[Since writing this article, Rachel, like many of us, has seen changes to her routine. She is used to that, though. Click the link at the bottom of the page to read her thoughts about flourishing through uncertainty.]
It doesn’t matter where you live in the world, or what your responsibilities happen to be; life inevitably falls into some sort of a routine. You may be wondering what a typical day is like for a linguist in rural Africa, so this is some of the routine of my life.
I typically wake up shortly after 6 o’clock, when the roosters have been crowing, light is beginning to infiltrate my room, and traffic is starting to pass on the road just outside my house. I usually have a fairly quiet and peaceful start to the day, although this morning I had a knock on the door not long after 7 o’clock… Ibrahim, the little boy from next door, was standing on my veranda in his school uniform with his school bag, looking up at me. I said hello and waited for him to tell me what he’d come to talk about. He just smiled. I said, ‘So, you’re going to school?’ Again, he smiled. Eventually, he spoke. ‘I want to say goodbye before I go to school.’ And with that, he was off! So it didn’t turn out to be a significant interruption!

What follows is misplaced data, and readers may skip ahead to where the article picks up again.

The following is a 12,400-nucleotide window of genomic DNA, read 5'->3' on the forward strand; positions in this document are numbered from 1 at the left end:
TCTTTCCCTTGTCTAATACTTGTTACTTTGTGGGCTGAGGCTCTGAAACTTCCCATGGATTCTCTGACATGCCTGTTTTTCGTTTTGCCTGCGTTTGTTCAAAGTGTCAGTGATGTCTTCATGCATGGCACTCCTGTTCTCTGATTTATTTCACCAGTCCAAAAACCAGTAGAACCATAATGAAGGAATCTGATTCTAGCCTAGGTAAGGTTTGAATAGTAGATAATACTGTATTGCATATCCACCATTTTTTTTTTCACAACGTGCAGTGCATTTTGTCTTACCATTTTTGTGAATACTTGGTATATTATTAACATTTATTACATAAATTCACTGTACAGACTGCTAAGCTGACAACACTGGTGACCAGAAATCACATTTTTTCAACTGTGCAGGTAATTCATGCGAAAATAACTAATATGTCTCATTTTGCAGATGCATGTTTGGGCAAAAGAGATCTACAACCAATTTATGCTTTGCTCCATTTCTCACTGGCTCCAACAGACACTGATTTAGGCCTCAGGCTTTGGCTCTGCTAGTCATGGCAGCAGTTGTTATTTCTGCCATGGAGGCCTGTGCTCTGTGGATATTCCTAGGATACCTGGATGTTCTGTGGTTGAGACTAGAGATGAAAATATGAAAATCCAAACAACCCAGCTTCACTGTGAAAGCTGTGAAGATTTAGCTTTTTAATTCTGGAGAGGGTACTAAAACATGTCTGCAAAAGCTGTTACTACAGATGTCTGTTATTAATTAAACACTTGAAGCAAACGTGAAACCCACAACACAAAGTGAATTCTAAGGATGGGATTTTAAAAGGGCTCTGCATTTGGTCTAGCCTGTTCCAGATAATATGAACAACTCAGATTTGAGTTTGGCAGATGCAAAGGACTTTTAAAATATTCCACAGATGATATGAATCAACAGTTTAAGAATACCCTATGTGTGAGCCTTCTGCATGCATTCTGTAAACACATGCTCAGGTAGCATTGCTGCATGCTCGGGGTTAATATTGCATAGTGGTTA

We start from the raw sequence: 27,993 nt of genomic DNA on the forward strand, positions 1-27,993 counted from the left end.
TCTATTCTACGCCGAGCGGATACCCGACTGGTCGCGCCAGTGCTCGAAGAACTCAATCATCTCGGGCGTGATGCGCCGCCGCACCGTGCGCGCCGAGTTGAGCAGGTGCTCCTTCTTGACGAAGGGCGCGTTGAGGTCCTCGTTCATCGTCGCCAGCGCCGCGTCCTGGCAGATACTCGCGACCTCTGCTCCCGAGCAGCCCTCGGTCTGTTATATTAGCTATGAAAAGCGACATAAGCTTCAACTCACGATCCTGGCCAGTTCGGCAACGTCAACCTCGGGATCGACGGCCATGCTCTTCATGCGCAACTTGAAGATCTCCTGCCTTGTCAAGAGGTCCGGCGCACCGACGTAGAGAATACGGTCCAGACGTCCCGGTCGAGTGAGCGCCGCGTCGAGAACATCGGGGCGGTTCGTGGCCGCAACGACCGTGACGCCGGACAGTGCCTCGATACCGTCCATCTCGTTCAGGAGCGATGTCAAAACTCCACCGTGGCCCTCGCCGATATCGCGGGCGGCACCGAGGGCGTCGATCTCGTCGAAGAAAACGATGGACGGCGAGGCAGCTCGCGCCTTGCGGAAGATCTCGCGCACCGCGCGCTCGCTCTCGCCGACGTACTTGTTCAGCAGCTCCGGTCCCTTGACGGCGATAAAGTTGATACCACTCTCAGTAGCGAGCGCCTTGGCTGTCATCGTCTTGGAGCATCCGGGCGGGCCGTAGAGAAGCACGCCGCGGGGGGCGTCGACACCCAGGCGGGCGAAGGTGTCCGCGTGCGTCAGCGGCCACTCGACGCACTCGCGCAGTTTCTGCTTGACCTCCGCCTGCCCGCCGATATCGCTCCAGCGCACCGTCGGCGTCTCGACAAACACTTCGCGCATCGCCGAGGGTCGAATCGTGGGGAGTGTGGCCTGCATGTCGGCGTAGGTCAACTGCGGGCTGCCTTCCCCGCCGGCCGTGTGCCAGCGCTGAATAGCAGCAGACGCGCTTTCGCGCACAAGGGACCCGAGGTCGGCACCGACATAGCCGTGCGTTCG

Usually I leave my house around 8 o’clock and start to walk along the road, hoping that before too long a passing motorbike will stop and be able to take me to where I work. Before I hop on, we negotiate the price and I check the driver knows exactly where to drop me. The first part of the journey is on a surfaced road. The last part is on a dirt track, which is pretty bumpy, but takes us through a beautiful lush valley, which always looks stunning in the early morning light.
When I arrive at the office, my first job is to greet my colleagues. In Cameroonian culture, when you arrive at work, at someone’s house, or at any social gathering, it is extremely important that before you sit down, you go around everyone in the room, shaking hands and exchanging greetings.